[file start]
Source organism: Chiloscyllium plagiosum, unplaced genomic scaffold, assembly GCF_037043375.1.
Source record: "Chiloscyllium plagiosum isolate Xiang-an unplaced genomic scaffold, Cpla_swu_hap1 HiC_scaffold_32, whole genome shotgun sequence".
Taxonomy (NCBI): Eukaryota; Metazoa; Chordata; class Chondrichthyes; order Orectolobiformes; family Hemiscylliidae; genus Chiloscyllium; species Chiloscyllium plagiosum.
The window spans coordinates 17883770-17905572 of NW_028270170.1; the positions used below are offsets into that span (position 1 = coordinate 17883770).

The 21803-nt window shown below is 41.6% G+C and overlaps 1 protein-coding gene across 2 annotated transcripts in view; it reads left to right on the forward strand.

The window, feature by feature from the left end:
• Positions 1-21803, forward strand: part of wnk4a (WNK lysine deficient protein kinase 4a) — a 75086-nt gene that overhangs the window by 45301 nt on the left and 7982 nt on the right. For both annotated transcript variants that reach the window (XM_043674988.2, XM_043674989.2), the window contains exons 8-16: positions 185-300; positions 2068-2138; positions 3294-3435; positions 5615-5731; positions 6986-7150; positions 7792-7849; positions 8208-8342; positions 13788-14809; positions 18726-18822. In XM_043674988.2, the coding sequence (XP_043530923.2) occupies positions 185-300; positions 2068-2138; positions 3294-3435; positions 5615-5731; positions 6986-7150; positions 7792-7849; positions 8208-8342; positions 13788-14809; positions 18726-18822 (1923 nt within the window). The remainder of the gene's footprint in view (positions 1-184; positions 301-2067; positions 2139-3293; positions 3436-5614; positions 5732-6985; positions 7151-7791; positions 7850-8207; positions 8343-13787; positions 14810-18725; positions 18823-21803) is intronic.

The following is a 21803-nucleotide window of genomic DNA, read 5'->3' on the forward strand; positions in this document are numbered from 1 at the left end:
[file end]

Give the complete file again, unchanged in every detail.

Source organism: Chiloscyllium plagiosum, unplaced genomic scaffold, assembly GCF_037043375.1.
Source record: "Chiloscyllium plagiosum isolate Xiang-an unplaced genomic scaffold, Cpla_swu_hap1 HiC_scaffold_32, whole genome shotgun sequence".
Taxonomy (NCBI): Eukaryota; Metazoa; Chordata; class Chondrichthyes; order Orectolobiformes; family Hemiscylliidae; genus Chiloscyllium; species Chiloscyllium plagiosum.
The window spans coordinates 17883770-17905572 of NW_028270170.1; the positions used below are offsets into that span (position 1 = coordinate 17883770).

The 21803-nt window shown below is 41.6% G+C and overlaps 1 protein-coding gene across 2 annotated transcripts in view; it reads left to right on the forward strand.

The window, feature by feature from the left end:
• Positions 1-21803, forward strand: part of wnk4a (WNK lysine deficient protein kinase 4a) — a 75086-nt gene that overhangs the window by 45301 nt on the left and 7982 nt on the right. For both annotated transcript variants that reach the window (XM_043674988.2, XM_043674989.2), the window contains exons 8-16: positions 185-300; positions 2068-2138; positions 3294-3435; positions 5615-5731; positions 6986-7150; positions 7792-7849; positions 8208-8342; positions 13788-14809; positions 18726-18822. In XM_043674988.2, the coding sequence (XP_043530923.2) occupies positions 185-300; positions 2068-2138; positions 3294-3435; positions 5615-5731; positions 6986-7150; positions 7792-7849; positions 8208-8342; positions 13788-14809; positions 18726-18822 (1923 nt within the window). The remainder of the gene's footprint in view (positions 1-184; positions 301-2067; positions 2139-3293; positions 3436-5614; positions 5732-6985; positions 7151-7791; positions 7850-8207; positions 8343-13787; positions 14810-18725; positions 18823-21803) is intronic.

The following is a 21803-nucleotide window of genomic DNA, read 5'->3' on the forward strand; positions in this document are numbered from 1 at the left end: